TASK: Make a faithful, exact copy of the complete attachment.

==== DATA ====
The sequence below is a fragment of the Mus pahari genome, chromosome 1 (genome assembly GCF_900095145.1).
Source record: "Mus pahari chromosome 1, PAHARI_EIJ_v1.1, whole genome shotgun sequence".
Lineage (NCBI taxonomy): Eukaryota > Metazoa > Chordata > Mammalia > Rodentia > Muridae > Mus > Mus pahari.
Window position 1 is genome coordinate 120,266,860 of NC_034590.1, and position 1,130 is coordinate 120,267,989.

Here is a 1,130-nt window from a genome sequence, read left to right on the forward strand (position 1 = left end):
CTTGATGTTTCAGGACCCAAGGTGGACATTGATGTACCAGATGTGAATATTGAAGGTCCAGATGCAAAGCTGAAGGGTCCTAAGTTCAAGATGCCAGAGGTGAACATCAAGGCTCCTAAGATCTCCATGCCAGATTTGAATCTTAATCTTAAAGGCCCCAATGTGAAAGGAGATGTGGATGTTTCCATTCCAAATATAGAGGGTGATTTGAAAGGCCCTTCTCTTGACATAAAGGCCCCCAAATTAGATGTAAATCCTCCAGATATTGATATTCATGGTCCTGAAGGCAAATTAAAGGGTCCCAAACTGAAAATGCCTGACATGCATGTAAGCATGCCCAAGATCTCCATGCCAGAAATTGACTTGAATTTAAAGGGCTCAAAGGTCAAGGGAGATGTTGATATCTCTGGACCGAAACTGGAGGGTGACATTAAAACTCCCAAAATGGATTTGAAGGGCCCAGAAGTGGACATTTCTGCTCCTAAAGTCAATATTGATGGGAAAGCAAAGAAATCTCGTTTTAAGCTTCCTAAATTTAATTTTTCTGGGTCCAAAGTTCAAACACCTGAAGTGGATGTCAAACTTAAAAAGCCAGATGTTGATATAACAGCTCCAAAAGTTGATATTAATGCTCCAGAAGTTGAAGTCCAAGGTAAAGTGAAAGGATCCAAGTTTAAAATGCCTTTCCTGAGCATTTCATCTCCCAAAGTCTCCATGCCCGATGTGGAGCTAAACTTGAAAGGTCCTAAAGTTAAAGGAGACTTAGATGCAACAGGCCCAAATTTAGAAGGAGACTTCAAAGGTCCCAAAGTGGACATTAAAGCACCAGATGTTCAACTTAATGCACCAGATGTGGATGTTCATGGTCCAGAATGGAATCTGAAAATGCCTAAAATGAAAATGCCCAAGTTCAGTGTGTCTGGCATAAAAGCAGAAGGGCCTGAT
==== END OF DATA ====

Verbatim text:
The sequence below is a fragment of the Mus pahari genome, chromosome 1 (genome assembly GCF_900095145.1).
Source record: "Mus pahari chromosome 1, PAHARI_EIJ_v1.1, whole genome shotgun sequence".
Lineage (NCBI taxonomy): Eukaryota > Metazoa > Chordata > Mammalia > Rodentia > Muridae > Mus > Mus pahari.
Window position 1 is genome coordinate 120,266,860 of NC_034590.1, and position 1,130 is coordinate 120,267,989.

Here is a 1,130-nt window from a genome sequence, read left to right on the forward strand (position 1 = left end):
CTTGATGTTTCAGGACCCAAGGTGGACATTGATGTACCAGATGTGAATATTGAAGGTCCAGATGCAAAGCTGAAGGGTCCTAAGTTCAAGATGCCAGAGGTGAACATCAAGGCTCCTAAGATCTCCATGCCAGATTTGAATCTTAATCTTAAAGGCCCCAATGTGAAAGGAGATGTGGATGTTTCCATTCCAAATATAGAGGGTGATTTGAAAGGCCCTTCTCTTGACATAAAGGCCCCCAAATTAGATGTAAATCCTCCAGATATTGATATTCATGGTCCTGAAGGCAAATTAAAGGGTCCCAAACTGAAAATGCCTGACATGCATGTAAGCATGCCCAAGATCTCCATGCCAGAAATTGACTTGAATTTAAAGGGCTCAAAGGTCAAGGGAGATGTTGATATCTCTGGACCGAAACTGGAGGGTGACATTAAAACTCCCAAAATGGATTTGAAGGGCCCAGAAGTGGACATTTCTGCTCCTAAAGTCAATATTGATGGGAAAGCAAAGAAATCTCGTTTTAAGCTTCCTAAATTTAATTTTTCTGGGTCCAAAGTTCAAACACCTGAAGTGGATGTCAAACTTAAAAAGCCAGATGTTGATATAACAGCTCCAAAAGTTGATATTAATGCTCCAGAAGTTGAAGTCCAAGGTAAAGTGAAAGGATCCAAGTTTAAAATGCCTTTCCTGAGCATTTCATCTCCCAAAGTCTCCATGCCCGATGTGGAGCTAAACTTGAAAGGTCCTAAAGTTAAAGGAGACTTAGATGCAACAGGCCCAAATTTAGAAGGAGACTTCAAAGGTCCCAAAGTGGACATTAAAGCACCAGATGTTCAACTTAATGCACCAGATGTGGATGTTCATGGTCCAGAATGGAATCTGAAAATGCCTAAAATGAAAATGCCCAAGTTCAGTGTGTCTGGCATAAAAGCAGAAGGGCCTGAT